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How Do Cell Phones Negatively Affect the Health of Teens?

by
author image Kristen Berry
Based in Atlanta, Kristen Noelle has been writing since 2007. Her work has appeared in AOL News, "Mothering Magazine," "Maui News," "Christian Science Monitor," "Forsyth County News" and the "Forsyth Herald." Noelle studies comparative literature at the University of Georgia.
How Do Cell Phones Negatively Affect the Health of Teens?
Teens on their smartphones. Photo Credit Highwaystarz-Photography/iStock/Getty Images

Cell phones are an addiction for many teens. From sleep deprivation to texting and driving, cell phones present a health hazard for teens who cannot break away from the social pressures of constant contact via cell phone. Sometimes, teens replace traditional social skills with text messages, voicemails and pressure to remain available through the cell phone at all times. This pressure can cause undue stress and anxiety for teens with a large social circle.

Sleep

Many teens are compelled to sleep with their cell phones nearby in order to respond to calls or text messages. According to Science Daily, many youngsters develop an addiction to their cell phone and feel a group pressure to remain connected and reachable around the clock. However, sleep that is consistently interrupted results in a decreased ability to focus on daily activities, such as school work or sports. Teens often become irritable when sleep derived. A habit of turning off the cell phone before bed allows your teen to maintain a regular sleep schedule while realizing that a cell phone need not become the center of her social universe.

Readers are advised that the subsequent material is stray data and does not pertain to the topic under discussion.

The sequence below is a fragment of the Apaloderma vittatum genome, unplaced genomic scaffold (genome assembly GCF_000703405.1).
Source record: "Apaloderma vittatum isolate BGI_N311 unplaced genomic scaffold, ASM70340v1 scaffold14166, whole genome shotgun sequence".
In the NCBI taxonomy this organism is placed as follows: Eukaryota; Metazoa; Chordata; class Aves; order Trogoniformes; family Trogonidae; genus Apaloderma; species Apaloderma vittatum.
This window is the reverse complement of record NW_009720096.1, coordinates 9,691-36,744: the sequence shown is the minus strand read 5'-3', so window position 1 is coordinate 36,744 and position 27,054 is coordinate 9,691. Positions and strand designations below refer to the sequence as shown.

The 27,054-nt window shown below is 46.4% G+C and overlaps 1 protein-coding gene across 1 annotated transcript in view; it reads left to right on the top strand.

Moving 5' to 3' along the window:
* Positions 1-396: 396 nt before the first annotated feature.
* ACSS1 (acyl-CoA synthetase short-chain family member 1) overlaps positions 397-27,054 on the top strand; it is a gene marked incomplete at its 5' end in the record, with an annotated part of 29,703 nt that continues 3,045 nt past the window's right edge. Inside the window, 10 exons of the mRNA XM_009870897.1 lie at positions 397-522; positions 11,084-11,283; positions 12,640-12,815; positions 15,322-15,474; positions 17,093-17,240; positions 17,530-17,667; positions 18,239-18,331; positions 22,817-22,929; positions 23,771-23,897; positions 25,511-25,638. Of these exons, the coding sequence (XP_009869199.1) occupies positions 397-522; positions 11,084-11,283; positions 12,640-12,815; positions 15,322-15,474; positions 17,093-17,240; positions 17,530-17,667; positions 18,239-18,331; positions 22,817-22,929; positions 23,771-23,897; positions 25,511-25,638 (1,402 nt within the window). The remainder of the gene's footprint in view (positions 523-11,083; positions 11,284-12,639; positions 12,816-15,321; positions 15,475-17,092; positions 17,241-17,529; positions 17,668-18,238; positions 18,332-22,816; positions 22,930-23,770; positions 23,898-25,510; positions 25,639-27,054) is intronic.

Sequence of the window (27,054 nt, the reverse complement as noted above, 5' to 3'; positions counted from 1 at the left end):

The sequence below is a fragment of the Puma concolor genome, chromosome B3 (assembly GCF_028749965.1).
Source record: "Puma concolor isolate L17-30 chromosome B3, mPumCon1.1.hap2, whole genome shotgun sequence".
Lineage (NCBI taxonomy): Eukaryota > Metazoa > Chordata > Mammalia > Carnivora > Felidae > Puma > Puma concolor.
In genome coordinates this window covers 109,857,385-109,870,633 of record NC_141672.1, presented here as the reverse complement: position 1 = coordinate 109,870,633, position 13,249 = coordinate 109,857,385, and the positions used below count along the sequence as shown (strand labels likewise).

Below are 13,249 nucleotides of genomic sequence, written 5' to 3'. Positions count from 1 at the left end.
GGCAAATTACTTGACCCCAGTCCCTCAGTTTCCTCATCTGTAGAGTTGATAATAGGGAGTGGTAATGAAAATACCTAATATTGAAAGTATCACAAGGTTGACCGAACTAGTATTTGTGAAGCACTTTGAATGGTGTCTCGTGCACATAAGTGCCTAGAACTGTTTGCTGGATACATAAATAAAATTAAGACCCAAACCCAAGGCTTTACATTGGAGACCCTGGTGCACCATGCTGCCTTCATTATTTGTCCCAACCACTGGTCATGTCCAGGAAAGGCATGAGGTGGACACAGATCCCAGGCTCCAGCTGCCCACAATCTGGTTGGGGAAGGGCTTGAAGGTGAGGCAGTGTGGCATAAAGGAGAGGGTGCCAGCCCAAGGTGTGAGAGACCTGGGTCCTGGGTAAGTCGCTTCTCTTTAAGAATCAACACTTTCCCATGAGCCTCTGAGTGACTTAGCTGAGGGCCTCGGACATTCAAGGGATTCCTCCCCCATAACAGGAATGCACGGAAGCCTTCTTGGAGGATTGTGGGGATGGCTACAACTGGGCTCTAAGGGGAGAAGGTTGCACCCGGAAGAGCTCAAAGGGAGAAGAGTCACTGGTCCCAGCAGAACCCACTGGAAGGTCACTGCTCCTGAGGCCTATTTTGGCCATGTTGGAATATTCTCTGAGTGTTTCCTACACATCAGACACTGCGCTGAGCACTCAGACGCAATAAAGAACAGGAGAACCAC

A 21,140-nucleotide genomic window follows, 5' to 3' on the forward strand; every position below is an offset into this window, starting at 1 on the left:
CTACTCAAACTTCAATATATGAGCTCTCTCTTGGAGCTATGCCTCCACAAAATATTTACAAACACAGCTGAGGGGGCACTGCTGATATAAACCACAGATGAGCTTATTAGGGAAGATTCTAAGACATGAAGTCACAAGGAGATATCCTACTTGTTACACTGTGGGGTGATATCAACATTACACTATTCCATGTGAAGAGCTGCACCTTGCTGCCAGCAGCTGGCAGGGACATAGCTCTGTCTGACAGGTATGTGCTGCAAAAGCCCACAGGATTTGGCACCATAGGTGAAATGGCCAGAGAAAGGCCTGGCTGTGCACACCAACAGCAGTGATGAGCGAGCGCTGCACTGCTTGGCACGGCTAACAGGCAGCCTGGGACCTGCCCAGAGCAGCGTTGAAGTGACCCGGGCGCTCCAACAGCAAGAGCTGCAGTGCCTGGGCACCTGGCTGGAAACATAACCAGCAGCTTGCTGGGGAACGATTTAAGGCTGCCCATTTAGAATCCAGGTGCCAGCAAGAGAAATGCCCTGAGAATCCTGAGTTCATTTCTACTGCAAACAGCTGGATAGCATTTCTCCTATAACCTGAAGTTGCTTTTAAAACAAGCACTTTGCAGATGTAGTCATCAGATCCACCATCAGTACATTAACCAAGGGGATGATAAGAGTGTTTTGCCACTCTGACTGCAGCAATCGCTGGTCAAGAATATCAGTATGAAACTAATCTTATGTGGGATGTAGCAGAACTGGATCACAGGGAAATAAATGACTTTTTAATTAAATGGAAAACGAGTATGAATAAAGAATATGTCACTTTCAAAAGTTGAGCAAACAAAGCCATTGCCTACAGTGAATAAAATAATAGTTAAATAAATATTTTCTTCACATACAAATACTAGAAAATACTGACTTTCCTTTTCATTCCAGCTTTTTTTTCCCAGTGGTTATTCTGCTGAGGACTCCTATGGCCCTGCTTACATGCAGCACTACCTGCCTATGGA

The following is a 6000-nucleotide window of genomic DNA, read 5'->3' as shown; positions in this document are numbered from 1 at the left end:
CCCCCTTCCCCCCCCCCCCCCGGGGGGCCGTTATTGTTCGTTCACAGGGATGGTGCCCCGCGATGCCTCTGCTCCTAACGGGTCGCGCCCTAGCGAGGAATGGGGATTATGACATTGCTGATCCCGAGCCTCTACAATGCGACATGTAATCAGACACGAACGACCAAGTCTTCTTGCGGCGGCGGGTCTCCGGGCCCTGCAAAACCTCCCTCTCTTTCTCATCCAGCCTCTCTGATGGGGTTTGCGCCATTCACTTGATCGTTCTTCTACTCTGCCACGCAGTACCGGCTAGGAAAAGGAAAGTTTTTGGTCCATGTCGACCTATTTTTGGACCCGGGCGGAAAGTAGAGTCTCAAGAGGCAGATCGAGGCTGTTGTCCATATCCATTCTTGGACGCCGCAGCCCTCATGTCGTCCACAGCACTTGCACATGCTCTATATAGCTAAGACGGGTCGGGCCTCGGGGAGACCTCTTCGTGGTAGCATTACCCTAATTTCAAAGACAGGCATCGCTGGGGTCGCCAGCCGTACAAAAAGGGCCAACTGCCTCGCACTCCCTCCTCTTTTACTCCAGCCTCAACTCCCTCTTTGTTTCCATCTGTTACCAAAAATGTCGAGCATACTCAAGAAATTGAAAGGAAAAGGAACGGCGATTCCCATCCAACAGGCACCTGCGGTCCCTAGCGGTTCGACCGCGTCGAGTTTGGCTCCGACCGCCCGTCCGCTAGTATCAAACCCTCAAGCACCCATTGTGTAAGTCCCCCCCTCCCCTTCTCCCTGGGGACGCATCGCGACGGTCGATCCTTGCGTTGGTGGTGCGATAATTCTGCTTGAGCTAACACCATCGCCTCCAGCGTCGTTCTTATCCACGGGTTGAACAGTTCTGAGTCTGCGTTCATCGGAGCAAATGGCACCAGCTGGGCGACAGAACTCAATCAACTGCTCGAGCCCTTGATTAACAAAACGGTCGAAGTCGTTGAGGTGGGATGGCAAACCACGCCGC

Texting Anxiety

Your teen may rely on texting as his primary means of communication, but doing so can be stressful. According to psychologist Suzanne Phillips, writing for PBS, texting is instantly gratifying but it's also anxiety producing. The instant connection can cause feelings of elation and self-value only to be replaced by the disappointment of no response, a delayed response or the misinterpretation of a short or seemingly curt response. Waiting for an expected text response can be stressful for a teen involved in a romantic relationship. Sending sexually inappropriate texts and photos is often damaging to a teen's reputation. Setting clear boundaries on appropriate texting and explaining that written words are open to interpretation can reduce the anxieties that often accompany regular texting.

Cell Phone Use In the Car

Teens are more likely than adults to respond to texts and calls while driving. Just picking up the cell phone to glance at a text can cost your teen his life. According to the U.S. Government Website for Distracted Driving, traffic crashes are the leading cause of death for American teens, and when it comes to distracted driving, young people are among the most likely to text and talk behind the wheel. Teens can curb the impulse to use their cell phone while driving if they turn off it off -- and leave it off until they reach their destination.

The Cancer Question

Conclusive evidence doesn't exist that cell phones cause cancer; however, research shows that cell phones do emit radio-frequency energy (electromagnetic radiation), which can be absorbed by tissues where the phone is held. According to research at the National Cancer Institute, if research ever shows conclusive evidence that cell phone use can be a risk for cancer, children may have the potential to be at greater risk than adults for developing brain cancer from cell phones. Their nervous systems are still developing and are therefore more vulnerable to factors that may cause cancer. Make your teen aware that short to moderate cell phone conversations may reduce the possible risk of cancer. For example, limit conversations to a total of 20 minutes a day and use a land line for extended conversations.

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